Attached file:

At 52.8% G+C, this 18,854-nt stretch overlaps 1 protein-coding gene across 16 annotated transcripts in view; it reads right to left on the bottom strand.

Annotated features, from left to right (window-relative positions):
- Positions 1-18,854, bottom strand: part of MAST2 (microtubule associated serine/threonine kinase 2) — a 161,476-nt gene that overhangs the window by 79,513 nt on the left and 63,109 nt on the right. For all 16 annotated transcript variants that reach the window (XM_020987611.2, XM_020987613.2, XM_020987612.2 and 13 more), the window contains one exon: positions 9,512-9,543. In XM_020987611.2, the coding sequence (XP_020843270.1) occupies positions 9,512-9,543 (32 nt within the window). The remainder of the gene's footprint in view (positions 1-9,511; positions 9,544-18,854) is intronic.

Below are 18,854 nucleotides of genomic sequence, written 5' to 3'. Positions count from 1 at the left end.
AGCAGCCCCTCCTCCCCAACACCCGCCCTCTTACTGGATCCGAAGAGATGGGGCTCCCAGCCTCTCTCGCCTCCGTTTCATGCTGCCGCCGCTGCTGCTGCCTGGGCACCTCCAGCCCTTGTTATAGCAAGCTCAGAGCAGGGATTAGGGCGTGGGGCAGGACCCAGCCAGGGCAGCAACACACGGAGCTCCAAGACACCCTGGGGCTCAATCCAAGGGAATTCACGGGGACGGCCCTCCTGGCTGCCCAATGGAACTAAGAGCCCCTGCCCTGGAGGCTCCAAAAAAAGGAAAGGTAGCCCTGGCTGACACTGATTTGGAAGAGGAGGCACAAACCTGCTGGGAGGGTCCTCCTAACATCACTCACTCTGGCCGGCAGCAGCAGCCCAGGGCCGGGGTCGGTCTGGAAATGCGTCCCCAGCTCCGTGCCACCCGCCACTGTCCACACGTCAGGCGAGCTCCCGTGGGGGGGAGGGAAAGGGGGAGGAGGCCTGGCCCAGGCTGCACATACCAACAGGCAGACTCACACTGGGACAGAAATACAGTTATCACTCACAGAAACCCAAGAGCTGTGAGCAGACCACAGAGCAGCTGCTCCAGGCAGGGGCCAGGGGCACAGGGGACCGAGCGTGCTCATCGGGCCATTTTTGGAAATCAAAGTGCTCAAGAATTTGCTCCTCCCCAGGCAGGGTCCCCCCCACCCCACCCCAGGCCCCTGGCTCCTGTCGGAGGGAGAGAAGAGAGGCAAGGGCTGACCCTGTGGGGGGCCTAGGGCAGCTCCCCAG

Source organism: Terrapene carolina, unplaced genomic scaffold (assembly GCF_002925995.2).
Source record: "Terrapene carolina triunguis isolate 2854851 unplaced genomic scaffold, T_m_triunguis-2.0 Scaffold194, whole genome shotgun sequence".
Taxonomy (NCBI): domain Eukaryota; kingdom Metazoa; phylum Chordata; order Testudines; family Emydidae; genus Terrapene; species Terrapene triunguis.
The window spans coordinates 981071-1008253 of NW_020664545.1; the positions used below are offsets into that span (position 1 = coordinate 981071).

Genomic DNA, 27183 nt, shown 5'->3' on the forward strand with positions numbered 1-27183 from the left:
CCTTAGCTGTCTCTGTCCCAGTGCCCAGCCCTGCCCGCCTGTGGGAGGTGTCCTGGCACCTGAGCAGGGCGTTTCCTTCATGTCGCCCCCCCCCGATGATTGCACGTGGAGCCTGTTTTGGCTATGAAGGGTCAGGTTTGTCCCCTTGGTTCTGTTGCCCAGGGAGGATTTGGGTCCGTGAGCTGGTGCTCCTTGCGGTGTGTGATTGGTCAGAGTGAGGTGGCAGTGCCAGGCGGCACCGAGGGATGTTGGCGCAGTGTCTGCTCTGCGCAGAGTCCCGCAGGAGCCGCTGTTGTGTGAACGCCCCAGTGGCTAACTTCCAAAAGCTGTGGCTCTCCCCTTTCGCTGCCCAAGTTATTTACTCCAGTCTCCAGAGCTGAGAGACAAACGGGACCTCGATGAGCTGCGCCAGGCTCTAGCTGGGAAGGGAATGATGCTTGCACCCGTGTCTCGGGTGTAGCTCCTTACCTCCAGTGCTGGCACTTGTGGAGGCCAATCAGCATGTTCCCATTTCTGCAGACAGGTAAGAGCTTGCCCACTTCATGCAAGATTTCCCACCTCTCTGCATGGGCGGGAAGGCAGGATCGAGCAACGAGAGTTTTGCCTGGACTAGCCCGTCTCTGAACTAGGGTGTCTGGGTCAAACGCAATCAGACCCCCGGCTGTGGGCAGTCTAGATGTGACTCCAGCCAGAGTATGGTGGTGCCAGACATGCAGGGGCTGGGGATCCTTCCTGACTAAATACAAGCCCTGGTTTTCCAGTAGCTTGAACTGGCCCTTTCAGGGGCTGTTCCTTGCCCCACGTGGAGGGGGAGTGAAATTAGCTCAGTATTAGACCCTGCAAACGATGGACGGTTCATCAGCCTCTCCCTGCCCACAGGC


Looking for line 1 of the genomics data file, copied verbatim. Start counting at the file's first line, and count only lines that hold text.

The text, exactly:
At 52.8% G+C, this 18,854-nt stretch overlaps 1 protein-coding gene across 16 annotated transcripts in view; it reads right to left on the bottom strand.